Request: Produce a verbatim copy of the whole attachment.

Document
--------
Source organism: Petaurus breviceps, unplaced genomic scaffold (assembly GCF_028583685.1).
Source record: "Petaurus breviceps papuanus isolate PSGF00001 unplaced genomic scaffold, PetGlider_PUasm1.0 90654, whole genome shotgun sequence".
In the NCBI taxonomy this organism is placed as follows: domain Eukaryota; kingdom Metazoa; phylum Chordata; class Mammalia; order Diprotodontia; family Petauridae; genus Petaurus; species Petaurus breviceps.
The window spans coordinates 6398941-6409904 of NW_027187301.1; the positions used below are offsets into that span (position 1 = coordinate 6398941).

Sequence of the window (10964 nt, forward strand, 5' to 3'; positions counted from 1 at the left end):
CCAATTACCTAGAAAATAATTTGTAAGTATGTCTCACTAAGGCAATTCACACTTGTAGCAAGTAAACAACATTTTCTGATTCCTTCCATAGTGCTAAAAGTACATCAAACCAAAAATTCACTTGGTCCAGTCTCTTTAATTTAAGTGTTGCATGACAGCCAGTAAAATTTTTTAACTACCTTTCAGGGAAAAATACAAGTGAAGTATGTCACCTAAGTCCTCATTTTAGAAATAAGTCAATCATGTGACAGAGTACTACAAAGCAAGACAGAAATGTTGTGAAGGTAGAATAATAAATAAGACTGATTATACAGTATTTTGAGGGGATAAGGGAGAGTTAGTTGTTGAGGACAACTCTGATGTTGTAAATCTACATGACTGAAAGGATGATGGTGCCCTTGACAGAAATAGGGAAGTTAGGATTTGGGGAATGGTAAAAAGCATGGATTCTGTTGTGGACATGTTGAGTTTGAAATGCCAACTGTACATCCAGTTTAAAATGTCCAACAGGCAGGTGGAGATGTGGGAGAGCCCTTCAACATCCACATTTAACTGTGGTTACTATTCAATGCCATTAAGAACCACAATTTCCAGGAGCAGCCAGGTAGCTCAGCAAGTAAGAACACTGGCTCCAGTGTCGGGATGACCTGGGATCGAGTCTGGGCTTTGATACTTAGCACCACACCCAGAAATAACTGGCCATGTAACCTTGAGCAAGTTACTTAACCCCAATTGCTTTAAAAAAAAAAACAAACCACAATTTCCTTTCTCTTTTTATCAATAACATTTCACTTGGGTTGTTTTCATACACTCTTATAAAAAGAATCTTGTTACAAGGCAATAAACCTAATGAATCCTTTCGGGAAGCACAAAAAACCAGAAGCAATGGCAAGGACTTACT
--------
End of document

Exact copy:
Source organism: Petaurus breviceps, unplaced genomic scaffold (assembly GCF_028583685.1).
Source record: "Petaurus breviceps papuanus isolate PSGF00001 unplaced genomic scaffold, PetGlider_PUasm1.0 90654, whole genome shotgun sequence".
In the NCBI taxonomy this organism is placed as follows: domain Eukaryota; kingdom Metazoa; phylum Chordata; class Mammalia; order Diprotodontia; family Petauridae; genus Petaurus; species Petaurus breviceps.
The window spans coordinates 6398941-6409904 of NW_027187301.1; the positions used below are offsets into that span (position 1 = coordinate 6398941).

Sequence of the window (10964 nt, forward strand, 5' to 3'; positions counted from 1 at the left end):
CCAATTACCTAGAAAATAATTTGTAAGTATGTCTCACTAAGGCAATTCACACTTGTAGCAAGTAAACAACATTTTCTGATTCCTTCCATAGTGCTAAAAGTACATCAAACCAAAAATTCACTTGGTCCAGTCTCTTTAATTTAAGTGTTGCATGACAGCCAGTAAAATTTTTTAACTACCTTTCAGGGAAAAATACAAGTGAAGTATGTCACCTAAGTCCTCATTTTAGAAATAAGTCAATCATGTGACAGAGTACTACAAAGCAAGACAGAAATGTTGTGAAGGTAGAATAATAAATAAGACTGATTATACAGTATTTTGAGGGGATAAGGGAGAGTTAGTTGTTGAGGACAACTCTGATGTTGTAAATCTACATGACTGAAAGGATGATGGTGCCCTTGACAGAAATAGGGAAGTTAGGATTTGGGGAATGGTAAAAAGCATGGATTCTGTTGTGGACATGTTGAGTTTGAAATGCCAACTGTACATCCAGTTTAAAATGTCCAACAGGCAGGTGGAGATGTGGGAGAGCCCTTCAACATCCACATTTAACTGTGGTTACTATTCAATGCCATTAAGAACCACAATTTCCAGGAGCAGCCAGGTAGCTCAGCAAGTAAGAACACTGGCTCCAGTGTCGGGATGACCTGGGATCGAGTCTGGGCTTTGATACTTAGCACCACACCCAGAAATAACTGGCCATGTAACCTTGAGCAAGTTACTTAACCCCAATTGCTTTAAAAAAAAAAACAAACCACAATTTCCTTTCTCTTTTTATCAATAACATTTCACTTGGGTTGTTTTCATACACTCTTATAAAAAGAATCTTGTTACAAGGCAATAAACCTAATGAATCCTTTCGGGAAGCACAAAAAACCAGAAGCAATGGCAAGGACTTACT